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Paulson Outlines Future of Fannie and Freddie


Treasury Secretary Henry Paulson today outlined a possible future role for mortgage financiers Fannie Mae and Freddie Mac during a speech before the Economic Club of Washington.

While suggesting four options, including privatization, nationalization, and a partial guarantee program, a housing utility option seemed to be preferred.

Under this model, a “public utility-like mortgage credit guarantor” would be established to resolve the ongoing conflict between public purpose and private gain that eventually led to the downfall of Fannie and Freddie.

Congress would replace the pair with one or two private sector entities that would purchase and securitize mortgages with a credit guarantee backed by the federal government.

The entities would be privately owned, but regulated by a rate setting commission that would establish both a targeted rate of return and mortgage program and underwriting “innovations.”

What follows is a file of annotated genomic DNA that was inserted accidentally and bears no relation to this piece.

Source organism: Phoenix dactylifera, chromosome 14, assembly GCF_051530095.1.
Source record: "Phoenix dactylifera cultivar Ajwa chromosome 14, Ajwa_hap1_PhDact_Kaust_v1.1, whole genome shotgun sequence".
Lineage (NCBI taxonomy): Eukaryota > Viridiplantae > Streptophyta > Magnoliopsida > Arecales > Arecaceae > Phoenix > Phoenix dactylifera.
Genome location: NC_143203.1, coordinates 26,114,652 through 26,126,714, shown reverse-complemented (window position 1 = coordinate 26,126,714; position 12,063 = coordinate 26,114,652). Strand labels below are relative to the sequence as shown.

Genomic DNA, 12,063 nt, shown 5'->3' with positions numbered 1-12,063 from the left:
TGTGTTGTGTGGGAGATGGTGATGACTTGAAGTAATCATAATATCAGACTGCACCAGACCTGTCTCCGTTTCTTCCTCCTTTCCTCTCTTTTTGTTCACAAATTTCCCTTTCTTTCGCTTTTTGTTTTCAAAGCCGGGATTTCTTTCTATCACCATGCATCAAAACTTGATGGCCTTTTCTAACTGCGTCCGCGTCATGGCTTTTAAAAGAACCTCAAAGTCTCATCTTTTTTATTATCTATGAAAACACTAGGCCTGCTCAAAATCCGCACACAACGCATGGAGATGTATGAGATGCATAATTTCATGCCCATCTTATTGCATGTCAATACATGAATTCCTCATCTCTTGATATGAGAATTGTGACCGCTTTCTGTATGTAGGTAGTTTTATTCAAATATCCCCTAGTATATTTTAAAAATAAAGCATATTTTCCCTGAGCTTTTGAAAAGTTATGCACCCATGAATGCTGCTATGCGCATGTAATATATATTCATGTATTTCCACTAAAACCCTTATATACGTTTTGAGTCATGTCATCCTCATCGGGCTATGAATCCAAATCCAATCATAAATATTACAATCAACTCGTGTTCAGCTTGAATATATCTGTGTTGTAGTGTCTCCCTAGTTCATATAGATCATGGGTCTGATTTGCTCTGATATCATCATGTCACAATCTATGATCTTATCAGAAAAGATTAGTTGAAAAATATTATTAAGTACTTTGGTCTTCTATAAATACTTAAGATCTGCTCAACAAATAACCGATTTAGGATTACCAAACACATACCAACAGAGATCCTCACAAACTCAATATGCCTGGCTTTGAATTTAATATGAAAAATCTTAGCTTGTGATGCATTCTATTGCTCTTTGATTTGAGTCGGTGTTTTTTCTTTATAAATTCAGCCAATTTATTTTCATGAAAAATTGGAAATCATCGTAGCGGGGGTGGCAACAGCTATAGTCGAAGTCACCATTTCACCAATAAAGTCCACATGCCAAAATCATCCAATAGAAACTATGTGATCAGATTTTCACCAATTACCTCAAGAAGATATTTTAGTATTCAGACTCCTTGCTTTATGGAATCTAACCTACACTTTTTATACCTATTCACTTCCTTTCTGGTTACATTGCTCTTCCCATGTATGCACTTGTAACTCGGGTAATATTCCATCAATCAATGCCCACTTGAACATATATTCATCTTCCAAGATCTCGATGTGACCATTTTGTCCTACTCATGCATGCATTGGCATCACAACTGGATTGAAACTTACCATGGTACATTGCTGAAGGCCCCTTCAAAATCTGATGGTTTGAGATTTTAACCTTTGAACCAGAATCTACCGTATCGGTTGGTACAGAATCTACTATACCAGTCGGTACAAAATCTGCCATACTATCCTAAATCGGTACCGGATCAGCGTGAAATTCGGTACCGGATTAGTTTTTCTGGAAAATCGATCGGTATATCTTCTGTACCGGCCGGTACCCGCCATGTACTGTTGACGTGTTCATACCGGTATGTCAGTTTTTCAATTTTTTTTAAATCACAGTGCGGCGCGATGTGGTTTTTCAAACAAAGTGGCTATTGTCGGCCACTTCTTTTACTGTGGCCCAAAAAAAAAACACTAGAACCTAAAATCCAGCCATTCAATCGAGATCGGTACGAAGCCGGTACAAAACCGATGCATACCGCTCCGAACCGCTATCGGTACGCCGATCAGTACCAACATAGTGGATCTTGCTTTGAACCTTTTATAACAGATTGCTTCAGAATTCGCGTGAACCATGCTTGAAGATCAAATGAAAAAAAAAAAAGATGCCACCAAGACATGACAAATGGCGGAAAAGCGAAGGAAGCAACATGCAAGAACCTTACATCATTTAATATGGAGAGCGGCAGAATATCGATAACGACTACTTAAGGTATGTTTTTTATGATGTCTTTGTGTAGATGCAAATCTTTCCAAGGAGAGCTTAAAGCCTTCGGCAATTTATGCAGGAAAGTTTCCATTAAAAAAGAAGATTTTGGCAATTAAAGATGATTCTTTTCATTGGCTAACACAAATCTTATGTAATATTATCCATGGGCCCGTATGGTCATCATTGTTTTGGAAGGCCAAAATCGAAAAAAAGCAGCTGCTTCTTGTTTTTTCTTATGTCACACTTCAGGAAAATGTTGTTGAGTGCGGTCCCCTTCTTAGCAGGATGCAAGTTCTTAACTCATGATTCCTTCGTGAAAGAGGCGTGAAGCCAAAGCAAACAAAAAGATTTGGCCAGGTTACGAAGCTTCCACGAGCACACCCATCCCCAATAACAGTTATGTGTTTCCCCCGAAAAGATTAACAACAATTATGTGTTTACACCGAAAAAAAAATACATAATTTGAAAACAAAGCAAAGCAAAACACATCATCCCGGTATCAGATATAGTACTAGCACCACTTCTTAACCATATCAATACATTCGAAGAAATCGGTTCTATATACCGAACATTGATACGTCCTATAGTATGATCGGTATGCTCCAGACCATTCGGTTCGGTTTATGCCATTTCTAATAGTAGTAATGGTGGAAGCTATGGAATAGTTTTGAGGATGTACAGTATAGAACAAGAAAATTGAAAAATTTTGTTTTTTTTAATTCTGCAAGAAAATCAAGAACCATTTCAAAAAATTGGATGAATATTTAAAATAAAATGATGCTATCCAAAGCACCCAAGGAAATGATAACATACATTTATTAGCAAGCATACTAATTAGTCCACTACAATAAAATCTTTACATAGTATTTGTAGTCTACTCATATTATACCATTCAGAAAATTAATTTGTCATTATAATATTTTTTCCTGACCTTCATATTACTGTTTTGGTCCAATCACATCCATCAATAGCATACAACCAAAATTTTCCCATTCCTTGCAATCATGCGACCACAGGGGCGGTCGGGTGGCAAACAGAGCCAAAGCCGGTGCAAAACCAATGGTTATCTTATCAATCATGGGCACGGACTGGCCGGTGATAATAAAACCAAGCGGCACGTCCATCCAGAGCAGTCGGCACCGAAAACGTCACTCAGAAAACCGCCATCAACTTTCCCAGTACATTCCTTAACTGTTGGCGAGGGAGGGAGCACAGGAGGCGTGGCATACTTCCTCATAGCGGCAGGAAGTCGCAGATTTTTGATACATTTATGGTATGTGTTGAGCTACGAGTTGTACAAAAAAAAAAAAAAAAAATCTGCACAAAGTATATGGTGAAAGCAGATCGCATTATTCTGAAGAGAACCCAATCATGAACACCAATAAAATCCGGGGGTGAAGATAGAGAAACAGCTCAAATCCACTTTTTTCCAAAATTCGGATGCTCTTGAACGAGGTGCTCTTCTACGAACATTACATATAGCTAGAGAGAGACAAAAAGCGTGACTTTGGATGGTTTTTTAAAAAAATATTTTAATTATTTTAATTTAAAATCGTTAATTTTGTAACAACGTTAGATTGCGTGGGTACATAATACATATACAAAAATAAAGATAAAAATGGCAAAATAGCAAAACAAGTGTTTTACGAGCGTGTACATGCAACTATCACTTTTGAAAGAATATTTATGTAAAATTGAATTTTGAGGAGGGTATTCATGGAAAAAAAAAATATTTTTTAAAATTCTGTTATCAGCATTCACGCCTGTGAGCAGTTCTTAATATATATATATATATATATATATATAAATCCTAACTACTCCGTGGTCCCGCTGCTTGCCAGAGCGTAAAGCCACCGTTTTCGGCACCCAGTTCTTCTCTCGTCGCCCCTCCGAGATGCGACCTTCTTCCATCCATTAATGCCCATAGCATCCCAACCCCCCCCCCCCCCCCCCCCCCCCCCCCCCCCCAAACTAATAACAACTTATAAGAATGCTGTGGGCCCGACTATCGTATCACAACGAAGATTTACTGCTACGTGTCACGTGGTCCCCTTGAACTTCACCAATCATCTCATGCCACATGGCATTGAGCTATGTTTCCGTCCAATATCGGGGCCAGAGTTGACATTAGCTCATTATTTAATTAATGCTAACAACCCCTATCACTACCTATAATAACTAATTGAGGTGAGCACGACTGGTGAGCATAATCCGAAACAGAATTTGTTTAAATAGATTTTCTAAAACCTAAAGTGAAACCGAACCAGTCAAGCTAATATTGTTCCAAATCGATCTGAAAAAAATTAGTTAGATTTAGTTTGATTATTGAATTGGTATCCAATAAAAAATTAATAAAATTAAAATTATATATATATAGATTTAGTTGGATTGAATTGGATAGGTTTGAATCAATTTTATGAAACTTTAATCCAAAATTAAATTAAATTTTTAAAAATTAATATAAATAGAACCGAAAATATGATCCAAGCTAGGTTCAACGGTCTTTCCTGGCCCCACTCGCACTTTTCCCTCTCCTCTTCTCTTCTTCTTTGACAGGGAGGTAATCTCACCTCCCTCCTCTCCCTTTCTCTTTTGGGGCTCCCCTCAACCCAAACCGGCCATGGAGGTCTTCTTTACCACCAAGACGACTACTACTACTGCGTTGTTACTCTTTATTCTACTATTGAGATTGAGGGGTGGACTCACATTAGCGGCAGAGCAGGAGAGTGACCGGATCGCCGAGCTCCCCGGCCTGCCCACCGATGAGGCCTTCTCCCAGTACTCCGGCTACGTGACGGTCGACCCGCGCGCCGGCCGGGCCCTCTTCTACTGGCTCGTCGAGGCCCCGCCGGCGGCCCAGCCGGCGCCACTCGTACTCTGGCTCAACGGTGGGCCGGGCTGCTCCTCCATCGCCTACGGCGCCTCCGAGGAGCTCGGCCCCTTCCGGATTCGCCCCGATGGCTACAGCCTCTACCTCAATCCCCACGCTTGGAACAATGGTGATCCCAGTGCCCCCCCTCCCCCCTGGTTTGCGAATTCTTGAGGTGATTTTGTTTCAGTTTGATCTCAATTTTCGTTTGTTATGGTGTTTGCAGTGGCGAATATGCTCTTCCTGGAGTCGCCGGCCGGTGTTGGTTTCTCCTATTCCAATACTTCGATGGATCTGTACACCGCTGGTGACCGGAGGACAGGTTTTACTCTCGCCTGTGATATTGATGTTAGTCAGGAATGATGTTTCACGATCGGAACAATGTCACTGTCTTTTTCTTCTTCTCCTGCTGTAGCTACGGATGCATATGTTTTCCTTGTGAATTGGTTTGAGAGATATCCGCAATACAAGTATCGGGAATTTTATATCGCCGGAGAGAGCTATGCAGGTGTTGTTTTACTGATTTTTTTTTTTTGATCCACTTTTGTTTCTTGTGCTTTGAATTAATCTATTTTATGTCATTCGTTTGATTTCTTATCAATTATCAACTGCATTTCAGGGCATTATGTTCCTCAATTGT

The entity(s) would not have investment portfolios as Fannie and Freddie do.

As the mortgage crisis worsened, the GSE-share of new mortgage business increased to a staggering 84 percent in the second quarter of 2008 from 46 percent a year earlier.

Shortly after, the pair saw their share prices drop to nearly nothing as they were taken into conservatorship by the Treasury and the FHFA.

Paulson noted that nearly all new mortgage market originations have federal government support, a trend that is not sustainable over the long-term.

“It will lead to inefficiency, less innovation and higher costs,” he said.  “It also contradicts basic U.S. market principles.”

“We must have some degree of private sector involvement in the evaluation of credit risk if we are going to have a mortgage market that allocates resources with efficiency.”

To support depository institutions’ ability to fund mortgages, a “long-term fee-like structure” may be put in place in exchange for explicit government backing.

“Over time, another approach might be to offer other financial institutions the opportunity to pay a fee for government backing on securitized, conforming loans, a structural transformation that would lower entry barriers, and increase competition and innovation in housing finance,” he added.

“Covered bonds are another private sector alternative worth exploring.”

Big decisions here, let’s hope they get it right.

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